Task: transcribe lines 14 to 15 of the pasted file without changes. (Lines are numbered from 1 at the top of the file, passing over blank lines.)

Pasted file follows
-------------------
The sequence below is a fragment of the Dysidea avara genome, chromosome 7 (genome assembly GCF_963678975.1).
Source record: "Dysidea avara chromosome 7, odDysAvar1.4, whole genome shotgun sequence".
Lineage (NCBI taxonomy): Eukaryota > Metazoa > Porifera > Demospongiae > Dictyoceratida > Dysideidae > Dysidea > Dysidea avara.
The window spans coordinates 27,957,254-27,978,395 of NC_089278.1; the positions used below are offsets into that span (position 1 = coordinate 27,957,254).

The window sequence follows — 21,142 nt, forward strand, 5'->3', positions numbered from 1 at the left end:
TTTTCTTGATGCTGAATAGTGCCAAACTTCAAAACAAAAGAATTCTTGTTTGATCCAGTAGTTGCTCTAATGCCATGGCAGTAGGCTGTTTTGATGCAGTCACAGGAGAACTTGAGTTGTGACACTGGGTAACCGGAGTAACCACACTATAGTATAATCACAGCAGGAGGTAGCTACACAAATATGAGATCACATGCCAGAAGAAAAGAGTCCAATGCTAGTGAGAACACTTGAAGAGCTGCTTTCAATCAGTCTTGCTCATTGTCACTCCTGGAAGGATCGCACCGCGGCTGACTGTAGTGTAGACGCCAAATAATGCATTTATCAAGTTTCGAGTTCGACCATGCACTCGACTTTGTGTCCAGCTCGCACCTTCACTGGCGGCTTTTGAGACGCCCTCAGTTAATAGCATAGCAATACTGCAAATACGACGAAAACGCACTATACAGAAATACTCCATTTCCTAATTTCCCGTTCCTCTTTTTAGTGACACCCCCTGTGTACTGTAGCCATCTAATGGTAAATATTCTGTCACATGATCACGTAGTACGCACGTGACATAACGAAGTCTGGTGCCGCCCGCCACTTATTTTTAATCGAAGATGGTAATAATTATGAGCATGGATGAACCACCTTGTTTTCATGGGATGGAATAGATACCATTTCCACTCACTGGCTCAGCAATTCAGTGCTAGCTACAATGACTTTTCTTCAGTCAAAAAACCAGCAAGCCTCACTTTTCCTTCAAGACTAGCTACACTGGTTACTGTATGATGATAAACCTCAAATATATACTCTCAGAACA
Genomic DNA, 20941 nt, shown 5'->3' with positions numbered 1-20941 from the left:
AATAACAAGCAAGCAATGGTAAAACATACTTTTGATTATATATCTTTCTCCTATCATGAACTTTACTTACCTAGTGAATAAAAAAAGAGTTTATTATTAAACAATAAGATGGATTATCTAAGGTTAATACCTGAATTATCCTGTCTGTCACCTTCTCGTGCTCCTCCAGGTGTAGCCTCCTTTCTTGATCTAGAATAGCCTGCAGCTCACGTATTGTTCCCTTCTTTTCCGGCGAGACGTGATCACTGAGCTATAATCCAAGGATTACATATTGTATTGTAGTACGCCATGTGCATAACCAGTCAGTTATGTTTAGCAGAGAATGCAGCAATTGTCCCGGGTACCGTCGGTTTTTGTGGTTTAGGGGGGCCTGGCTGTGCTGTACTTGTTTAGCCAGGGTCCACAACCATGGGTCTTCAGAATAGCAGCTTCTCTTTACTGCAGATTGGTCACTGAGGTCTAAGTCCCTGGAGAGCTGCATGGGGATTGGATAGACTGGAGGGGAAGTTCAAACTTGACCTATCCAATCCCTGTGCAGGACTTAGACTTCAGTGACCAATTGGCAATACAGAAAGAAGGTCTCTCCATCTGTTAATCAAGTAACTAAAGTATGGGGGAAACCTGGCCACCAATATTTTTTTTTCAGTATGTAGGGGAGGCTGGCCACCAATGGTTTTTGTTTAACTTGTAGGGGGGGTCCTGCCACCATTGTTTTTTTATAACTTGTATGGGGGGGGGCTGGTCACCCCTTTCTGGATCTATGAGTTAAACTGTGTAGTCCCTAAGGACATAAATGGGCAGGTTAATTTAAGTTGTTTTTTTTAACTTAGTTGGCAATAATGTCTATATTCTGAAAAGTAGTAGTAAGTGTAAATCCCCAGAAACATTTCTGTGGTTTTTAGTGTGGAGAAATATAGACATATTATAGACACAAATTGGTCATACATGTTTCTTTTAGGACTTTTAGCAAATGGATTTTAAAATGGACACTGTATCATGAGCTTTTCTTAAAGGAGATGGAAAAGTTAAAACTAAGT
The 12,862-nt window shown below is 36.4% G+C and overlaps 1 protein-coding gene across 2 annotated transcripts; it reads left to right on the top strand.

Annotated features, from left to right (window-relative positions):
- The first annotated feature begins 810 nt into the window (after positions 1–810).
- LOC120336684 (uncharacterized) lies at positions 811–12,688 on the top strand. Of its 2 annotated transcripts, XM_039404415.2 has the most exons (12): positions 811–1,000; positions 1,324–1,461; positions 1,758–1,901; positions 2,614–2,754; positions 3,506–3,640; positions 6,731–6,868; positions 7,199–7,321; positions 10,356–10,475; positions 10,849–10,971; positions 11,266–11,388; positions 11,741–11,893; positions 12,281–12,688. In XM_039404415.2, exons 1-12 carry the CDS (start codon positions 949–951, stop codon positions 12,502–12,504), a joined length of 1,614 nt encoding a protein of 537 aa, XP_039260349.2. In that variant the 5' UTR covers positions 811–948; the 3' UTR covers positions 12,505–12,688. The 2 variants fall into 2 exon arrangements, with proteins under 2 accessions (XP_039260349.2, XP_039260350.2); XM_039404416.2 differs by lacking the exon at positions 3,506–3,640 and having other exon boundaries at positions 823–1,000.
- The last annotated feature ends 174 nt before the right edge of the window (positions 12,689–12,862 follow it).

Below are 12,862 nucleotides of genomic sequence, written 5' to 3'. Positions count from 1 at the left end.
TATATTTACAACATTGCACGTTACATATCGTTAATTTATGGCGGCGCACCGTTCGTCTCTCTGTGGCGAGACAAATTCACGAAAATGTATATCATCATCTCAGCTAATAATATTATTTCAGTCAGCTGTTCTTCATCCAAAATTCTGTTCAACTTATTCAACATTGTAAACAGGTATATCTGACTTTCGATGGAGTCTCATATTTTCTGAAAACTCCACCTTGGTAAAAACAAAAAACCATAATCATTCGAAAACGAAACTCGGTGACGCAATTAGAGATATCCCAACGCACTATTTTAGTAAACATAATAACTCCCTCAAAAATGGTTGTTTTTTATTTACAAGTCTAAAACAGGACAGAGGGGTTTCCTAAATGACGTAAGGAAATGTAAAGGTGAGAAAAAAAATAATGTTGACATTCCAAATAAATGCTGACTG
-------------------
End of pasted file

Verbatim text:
Below are 12,862 nucleotides of genomic sequence, written 5' to 3'. Positions count from 1 at the left end.
TATATTTACAACATTGCACGTTACATATCGTTAATTTATGGCGGCGCACCGTTCGTCTCTCTGTGGCGAGACAAATTCACGAAAATGTATATCATCATCTCAGCTAATAATATTATTTCAGTCAGCTGTTCTTCATCCAAAATTCTGTTCAACTTATTCAACATTGTAAACAGGTATATCTGACTTTCGATGGAGTCTCATATTTTCTGAAAACTCCACCTTGGTAAAAACAAAAAACCATAATCATTCGAAAACGAAACTCGGTGACGCAATTAGAGATATCCCAACGCACTATTTTAGTAAACATAATAACTCCCTCAAAAATGGTTGTTTTTTATTTACAAGTCTAAAACAGGACAGAGGGGTTTCCTAAATGACGTAAGGAAATGTAAAGGTGAGAAAAAAAATAATGTTGACATTCCAAATAAATGCTGACTG